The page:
A big factor playing into this high floor (aside from demand forces as discussed earlier) is that the title of Product Manager is generally not a true indication of experience level, as opposed to comparable titles such a Marketing Manager, HR Manager or Finance Manager. The field of Product Management doesn’t have a true ‘entry level’ role due to the complexity and experience required to influence the direction of a product and large scrum teams. As a result, many newer Product Managers have already built lengthy and successful careers in other adjacent fields such as Development, Design, Sales, Marketing or CX, in some cases reaching the Director or VP level in their field before taking on a Product Manager role. So, a Product Manager earning upwards of $150K is not always just a reflection of their current scope of work, but also a recognition of deep expertise in an adjacent field.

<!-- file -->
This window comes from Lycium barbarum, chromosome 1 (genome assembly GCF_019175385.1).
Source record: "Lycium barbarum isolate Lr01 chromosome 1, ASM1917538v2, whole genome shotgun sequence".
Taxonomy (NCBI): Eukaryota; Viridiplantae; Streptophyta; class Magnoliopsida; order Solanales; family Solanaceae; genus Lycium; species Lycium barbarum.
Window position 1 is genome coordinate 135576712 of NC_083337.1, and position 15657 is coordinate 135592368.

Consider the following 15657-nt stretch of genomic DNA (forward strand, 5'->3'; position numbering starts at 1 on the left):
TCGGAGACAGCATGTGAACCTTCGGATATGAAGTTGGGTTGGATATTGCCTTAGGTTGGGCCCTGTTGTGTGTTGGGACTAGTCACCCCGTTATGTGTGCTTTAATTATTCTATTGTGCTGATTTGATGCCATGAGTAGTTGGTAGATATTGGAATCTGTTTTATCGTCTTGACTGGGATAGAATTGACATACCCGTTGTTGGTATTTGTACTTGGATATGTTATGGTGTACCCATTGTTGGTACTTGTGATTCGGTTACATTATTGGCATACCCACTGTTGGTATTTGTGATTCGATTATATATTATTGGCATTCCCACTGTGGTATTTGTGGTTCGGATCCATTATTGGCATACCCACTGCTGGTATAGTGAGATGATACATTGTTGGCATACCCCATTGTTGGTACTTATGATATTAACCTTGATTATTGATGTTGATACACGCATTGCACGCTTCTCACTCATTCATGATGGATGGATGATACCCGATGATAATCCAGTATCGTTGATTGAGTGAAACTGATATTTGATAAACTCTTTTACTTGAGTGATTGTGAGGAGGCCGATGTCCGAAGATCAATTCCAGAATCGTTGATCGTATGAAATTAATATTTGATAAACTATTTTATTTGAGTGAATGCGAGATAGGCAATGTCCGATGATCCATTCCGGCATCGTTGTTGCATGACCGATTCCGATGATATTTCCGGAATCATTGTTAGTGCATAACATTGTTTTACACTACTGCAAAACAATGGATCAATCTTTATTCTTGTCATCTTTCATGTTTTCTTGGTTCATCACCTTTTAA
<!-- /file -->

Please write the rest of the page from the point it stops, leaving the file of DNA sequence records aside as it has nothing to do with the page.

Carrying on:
Another factor driving up Product compensation is the relative scarcity of Product Management positions in a tech company. Typically there are between 6 to 12 Developers for every 1 Product Manager (see: Jeff Bezos’ two pizza rule). While there is high cumulative demand for Product Managers and Leaders in the job market, companies demand elite, high calibre talent to fill these positions because of their scale of influence on expensive scrum teams. If one Software Engineer struggles, teams can temporarily pick up their slack. If the Product Manager struggles, the entire team and project can slow to a crawl (or sprint into a wall).
At the most senior level, Product leaders in the tech industry are applying a set of skills that most closely aligns to a CEO role, and are could even be viewed as training grounds for future CEO positions. Product leaders are hyper customer-focused, are experts at leveraging insights from data, and most importantly they know how to lead teams and rally large groups towards a collective goal. Product leaders need to be a jack of all trades AND possess deep expertise in certain areas, so it should be of no surprise that they are among the top compensated executives in tech companies.